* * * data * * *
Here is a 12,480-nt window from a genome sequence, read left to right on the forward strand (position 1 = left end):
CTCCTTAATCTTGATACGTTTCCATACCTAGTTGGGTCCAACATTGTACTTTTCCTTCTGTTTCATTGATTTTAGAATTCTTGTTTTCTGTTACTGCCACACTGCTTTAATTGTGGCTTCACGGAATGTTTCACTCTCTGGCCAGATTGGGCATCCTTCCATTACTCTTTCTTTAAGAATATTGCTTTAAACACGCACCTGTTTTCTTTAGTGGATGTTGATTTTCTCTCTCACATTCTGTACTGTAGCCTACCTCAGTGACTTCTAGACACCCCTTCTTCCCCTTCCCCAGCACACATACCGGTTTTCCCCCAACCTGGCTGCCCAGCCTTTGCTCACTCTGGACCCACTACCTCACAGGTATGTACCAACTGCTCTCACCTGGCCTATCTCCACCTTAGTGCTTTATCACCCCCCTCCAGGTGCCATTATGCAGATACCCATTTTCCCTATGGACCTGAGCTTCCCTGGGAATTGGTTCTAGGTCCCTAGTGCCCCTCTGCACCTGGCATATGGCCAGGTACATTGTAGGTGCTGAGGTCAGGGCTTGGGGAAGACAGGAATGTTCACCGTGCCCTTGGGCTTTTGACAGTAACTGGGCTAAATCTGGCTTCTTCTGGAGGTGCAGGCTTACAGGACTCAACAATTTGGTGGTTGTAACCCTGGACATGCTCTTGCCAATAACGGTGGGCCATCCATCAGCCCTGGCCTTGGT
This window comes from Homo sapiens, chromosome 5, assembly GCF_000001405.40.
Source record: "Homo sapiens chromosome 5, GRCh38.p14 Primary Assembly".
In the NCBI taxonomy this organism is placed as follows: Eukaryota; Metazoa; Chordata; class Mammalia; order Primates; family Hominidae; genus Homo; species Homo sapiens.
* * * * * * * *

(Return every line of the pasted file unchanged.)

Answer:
Here is a 12,480-nt window from a genome sequence, read left to right on the forward strand (position 1 = left end):
CTCCTTAATCTTGATACGTTTCCATACCTAGTTGGGTCCAACATTGTACTTTTCCTTCTGTTTCATTGATTTTAGAATTCTTGTTTTCTGTTACTGCCACACTGCTTTAATTGTGGCTTCACGGAATGTTTCACTCTCTGGCCAGATTGGGCATCCTTCCATTACTCTTTCTTTAAGAATATTGCTTTAAACACGCACCTGTTTTCTTTAGTGGATGTTGATTTTCTCTCTCACATTCTGTACTGTAGCCTACCTCAGTGACTTCTAGACACCCCTTCTTCCCCTTCCCCAGCACACATACCGGTTTTCCCCCAACCTGGCTGCCCAGCCTTTGCTCACTCTGGACCCACTACCTCACAGGTATGTACCAACTGCTCTCACCTGGCCTATCTCCACCTTAGTGCTTTATCACCCCCCTCCAGGTGCCATTATGCAGATACCCATTTTCCCTATGGACCTGAGCTTCCCTGGGAATTGGTTCTAGGTCCCTAGTGCCCCTCTGCACCTGGCATATGGCCAGGTACATTGTAGGTGCTGAGGTCAGGGCTTGGGGAAGACAGGAATGTTCACCGTGCCCTTGGGCTTTTGACAGTAACTGGGCTAAATCTGGCTTCTTCTGGAGGTGCAGGCTTACAGGACTCAACAATTTGGTGGTTGTAACCCTGGACATGCTCTTGCCAATAACGGTGGGCCATCCATCAGCCCTGGCCTTGGT
This window comes from Homo sapiens, chromosome 5, assembly GCF_000001405.40.
Source record: "Homo sapiens chromosome 5, GRCh38.p14 Primary Assembly".
In the NCBI taxonomy this organism is placed as follows: Eukaryota; Metazoa; Chordata; class Mammalia; order Primates; family Hominidae; genus Homo; species Homo sapiens.